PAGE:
About Water and AquiferHayden Lake Irrigation District
Hayden Lake Irrigation District procures your water from the Rathdrum Prairie Aquifer. This is a large body of underground water. The sources of the aquifer are precipitation (rain and snow), lakes (predominantly Hayden, Pend Oreille, Coeur d’Alene, Spirit, Twin and Hauser ) rivers and creeks (Spokane River, Rathdrum, Lewellen, Sage and other creeks).
The aquifer was formed 13,000 to 15,000 years ago by floods from Glacial Lake Missoula. Those floods carved the basin where the aquifer resides, and filled the basin with river flow type rocks, cobble and course gravels.
Water quality for the Rathdrum Prairie Aquifer, the Idaho portion of the larger Spokane Valley-Rathdrum Prairie Aquifer, is generally excellent. Water purveyors are able to provide drinking water without any treatment. Hayden Lake Irrigation District does not perform any treatment or add any chemicals. However, some purveyors perform disinfection (chlorination). Certain areas of the aquifer exhibit higher levels of nitrates, arsenic and other minerals, but generally these levels still meet current drinking water standards. Routine analysis of the water at our wells has not detected these higher levels, however because the higher levels are found in some areas of the aquifer it is important for all users of the aquifer to be careful of what is applied to the ground.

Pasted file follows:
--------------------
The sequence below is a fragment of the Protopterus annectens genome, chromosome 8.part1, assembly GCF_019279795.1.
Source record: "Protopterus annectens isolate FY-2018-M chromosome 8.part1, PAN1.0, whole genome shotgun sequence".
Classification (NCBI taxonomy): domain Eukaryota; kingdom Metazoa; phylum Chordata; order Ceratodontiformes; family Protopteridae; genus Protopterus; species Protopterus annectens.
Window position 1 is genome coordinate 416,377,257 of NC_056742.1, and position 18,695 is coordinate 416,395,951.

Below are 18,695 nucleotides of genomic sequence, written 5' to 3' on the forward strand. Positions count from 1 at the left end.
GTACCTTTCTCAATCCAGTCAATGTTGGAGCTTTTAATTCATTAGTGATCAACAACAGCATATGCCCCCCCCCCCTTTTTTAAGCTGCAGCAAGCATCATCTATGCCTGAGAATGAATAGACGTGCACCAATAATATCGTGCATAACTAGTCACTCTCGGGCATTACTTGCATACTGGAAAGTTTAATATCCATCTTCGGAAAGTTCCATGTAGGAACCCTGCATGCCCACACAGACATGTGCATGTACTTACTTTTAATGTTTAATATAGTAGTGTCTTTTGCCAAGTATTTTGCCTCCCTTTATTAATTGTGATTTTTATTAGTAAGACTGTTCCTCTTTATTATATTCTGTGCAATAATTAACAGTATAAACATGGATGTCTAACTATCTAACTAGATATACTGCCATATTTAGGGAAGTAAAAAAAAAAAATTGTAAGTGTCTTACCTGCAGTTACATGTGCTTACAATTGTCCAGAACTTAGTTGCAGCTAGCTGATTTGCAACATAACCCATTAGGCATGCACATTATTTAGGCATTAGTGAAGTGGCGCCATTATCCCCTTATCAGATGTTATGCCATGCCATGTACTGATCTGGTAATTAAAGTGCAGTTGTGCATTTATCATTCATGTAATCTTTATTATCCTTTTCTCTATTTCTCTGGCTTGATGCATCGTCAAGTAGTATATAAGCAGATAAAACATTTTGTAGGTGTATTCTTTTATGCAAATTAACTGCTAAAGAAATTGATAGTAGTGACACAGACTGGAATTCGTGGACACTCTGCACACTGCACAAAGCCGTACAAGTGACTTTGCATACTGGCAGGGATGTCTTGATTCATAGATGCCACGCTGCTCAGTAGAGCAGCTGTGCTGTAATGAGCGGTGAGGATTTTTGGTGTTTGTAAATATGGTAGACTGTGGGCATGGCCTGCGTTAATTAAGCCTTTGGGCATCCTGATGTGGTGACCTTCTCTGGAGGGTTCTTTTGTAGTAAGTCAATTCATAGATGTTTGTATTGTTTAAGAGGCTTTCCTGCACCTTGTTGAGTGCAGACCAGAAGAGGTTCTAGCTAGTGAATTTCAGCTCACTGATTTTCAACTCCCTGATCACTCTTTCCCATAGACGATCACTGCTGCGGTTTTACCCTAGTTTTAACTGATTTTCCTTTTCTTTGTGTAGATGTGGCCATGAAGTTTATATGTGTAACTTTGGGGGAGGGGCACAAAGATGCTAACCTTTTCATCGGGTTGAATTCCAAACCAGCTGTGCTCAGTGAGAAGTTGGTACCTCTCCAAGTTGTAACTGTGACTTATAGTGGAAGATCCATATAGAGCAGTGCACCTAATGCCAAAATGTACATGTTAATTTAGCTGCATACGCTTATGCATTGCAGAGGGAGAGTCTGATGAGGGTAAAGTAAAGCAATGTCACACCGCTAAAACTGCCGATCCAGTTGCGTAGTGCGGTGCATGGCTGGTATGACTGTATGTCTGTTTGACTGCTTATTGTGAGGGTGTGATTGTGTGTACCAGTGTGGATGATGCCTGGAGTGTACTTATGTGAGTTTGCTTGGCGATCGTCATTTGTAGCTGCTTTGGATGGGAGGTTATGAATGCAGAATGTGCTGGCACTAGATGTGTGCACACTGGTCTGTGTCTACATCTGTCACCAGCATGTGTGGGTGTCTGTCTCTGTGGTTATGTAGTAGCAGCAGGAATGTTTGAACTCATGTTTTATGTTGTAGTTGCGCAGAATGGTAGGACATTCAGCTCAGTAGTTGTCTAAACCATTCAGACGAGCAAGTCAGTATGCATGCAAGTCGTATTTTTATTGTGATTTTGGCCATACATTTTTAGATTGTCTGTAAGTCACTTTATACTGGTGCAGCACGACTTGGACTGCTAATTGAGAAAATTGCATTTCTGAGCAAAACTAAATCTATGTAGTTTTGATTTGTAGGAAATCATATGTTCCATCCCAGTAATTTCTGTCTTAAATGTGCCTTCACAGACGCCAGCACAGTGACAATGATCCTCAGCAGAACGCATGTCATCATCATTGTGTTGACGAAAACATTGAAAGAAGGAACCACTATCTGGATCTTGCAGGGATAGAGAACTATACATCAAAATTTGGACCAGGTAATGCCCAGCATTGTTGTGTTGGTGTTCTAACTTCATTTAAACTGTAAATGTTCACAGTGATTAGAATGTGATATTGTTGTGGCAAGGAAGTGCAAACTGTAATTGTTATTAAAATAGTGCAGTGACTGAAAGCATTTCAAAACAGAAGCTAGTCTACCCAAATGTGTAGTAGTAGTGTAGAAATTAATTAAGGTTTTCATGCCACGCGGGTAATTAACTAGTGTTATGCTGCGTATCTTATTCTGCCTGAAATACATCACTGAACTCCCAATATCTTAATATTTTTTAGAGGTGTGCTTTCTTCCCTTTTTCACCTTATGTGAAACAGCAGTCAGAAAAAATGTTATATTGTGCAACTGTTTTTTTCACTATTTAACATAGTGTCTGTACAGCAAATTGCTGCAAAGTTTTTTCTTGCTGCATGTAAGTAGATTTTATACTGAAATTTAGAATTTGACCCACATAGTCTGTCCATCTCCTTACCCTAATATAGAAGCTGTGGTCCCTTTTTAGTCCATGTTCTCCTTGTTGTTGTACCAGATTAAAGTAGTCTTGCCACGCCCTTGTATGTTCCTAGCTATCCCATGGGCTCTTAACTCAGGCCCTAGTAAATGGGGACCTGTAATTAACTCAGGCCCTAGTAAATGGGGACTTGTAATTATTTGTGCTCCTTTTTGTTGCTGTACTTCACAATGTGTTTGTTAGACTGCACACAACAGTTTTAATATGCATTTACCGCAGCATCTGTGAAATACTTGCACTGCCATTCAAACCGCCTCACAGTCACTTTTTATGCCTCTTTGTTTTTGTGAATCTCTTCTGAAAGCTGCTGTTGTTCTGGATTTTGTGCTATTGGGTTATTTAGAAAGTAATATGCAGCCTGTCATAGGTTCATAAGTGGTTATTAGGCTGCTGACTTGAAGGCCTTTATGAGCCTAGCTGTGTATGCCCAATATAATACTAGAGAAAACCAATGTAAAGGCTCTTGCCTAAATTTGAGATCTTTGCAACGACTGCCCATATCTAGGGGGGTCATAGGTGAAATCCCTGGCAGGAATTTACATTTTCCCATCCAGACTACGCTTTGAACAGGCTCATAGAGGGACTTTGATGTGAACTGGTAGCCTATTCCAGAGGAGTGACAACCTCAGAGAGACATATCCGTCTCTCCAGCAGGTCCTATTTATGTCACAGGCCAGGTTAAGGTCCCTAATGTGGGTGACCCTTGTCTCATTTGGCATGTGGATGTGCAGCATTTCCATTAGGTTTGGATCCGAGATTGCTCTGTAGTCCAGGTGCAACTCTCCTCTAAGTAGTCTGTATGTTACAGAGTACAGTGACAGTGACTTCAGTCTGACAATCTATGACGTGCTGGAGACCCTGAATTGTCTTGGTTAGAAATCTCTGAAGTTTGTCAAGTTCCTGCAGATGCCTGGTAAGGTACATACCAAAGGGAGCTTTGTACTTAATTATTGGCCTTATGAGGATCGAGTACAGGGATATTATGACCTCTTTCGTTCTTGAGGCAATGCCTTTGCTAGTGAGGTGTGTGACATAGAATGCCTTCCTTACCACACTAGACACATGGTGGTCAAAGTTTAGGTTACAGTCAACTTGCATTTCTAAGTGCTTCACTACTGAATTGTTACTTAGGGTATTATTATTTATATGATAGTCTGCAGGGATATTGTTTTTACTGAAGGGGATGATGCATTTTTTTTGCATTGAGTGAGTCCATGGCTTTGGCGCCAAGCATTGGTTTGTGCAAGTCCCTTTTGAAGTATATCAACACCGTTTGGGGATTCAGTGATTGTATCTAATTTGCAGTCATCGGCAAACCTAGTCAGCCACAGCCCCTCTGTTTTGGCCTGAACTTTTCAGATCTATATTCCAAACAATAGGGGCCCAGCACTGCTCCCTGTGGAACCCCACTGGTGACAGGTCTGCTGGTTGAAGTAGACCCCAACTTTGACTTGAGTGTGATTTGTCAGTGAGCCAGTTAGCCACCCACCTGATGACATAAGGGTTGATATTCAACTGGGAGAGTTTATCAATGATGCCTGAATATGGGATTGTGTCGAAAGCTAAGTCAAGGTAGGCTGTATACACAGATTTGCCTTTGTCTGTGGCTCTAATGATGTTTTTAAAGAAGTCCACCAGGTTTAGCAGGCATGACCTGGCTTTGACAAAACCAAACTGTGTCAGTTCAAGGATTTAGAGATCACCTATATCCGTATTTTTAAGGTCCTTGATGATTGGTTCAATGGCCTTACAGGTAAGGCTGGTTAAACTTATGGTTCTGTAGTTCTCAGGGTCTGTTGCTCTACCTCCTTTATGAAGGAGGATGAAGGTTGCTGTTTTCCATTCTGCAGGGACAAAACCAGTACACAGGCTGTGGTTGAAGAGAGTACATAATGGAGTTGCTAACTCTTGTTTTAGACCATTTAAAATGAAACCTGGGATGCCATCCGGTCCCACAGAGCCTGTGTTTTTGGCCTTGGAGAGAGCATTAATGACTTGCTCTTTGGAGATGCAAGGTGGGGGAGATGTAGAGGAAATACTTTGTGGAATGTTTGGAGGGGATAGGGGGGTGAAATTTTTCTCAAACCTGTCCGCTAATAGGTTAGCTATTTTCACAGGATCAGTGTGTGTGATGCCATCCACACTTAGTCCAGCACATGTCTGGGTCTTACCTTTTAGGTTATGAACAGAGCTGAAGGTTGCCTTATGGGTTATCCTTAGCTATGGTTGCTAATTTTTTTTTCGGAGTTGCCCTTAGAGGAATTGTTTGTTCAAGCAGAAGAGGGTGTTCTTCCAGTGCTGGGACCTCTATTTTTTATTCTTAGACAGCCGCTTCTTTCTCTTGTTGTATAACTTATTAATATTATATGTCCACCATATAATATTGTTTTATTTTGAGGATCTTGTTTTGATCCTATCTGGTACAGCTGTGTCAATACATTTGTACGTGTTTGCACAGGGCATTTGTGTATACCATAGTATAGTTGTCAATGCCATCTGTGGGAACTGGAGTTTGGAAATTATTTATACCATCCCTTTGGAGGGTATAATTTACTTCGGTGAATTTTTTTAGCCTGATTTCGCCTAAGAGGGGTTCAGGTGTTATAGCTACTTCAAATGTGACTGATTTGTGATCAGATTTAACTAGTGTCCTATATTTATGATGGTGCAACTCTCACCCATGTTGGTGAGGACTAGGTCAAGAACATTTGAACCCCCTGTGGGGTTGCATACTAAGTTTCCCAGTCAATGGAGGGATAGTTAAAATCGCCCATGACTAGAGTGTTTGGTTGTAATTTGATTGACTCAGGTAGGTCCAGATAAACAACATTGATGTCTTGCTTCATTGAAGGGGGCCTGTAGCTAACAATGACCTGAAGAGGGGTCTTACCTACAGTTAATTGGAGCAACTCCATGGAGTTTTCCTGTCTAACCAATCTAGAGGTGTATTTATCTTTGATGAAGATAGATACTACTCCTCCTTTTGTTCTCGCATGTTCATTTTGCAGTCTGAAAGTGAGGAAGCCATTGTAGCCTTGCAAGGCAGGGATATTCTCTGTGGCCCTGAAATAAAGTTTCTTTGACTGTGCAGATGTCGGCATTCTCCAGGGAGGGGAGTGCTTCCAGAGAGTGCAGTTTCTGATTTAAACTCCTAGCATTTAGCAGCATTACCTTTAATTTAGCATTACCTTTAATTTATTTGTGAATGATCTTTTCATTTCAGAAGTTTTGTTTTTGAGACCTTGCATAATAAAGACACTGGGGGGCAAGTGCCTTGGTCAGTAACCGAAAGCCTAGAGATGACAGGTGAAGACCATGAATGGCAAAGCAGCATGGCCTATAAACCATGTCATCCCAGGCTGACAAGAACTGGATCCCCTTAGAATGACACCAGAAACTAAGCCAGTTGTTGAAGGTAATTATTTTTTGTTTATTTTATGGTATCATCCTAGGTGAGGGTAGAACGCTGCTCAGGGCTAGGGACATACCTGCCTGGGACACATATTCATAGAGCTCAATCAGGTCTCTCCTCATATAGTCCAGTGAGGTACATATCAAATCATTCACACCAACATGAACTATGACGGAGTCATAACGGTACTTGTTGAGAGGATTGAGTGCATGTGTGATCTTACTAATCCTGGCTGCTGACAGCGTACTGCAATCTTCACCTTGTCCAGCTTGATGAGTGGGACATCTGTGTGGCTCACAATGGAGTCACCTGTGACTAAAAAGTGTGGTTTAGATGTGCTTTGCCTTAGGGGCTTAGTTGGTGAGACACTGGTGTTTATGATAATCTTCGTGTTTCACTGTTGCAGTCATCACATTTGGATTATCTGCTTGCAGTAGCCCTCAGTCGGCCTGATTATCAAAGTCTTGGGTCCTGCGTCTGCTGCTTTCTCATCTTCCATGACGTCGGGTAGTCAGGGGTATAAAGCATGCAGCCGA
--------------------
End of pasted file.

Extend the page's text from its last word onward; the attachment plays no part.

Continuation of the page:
The best ways to help protect the aquifer can be summed up in two statements:
- If you wouldn’t want to drink it, don’t pour it on the ground.
- Use the water wisely.
There have been numerous studies and scientific works completed about the aquifer. Links to some of these studies follow. There are several on-going groups that meet to discuss and work towards solution of issues which could affect our aquifer. The aquifer continues to be researched for use and quality concerns, with a goal to manage the water for the long term benefit of all the users, including aquatic life for the portions in Washington where the aquifer provides water to the Spokane River. If you want to know more, the following links are provided.
There are two documents; The USGS study is scientific, fairly technical, and very well written. The model is more technical in nature, but also very well researched and written.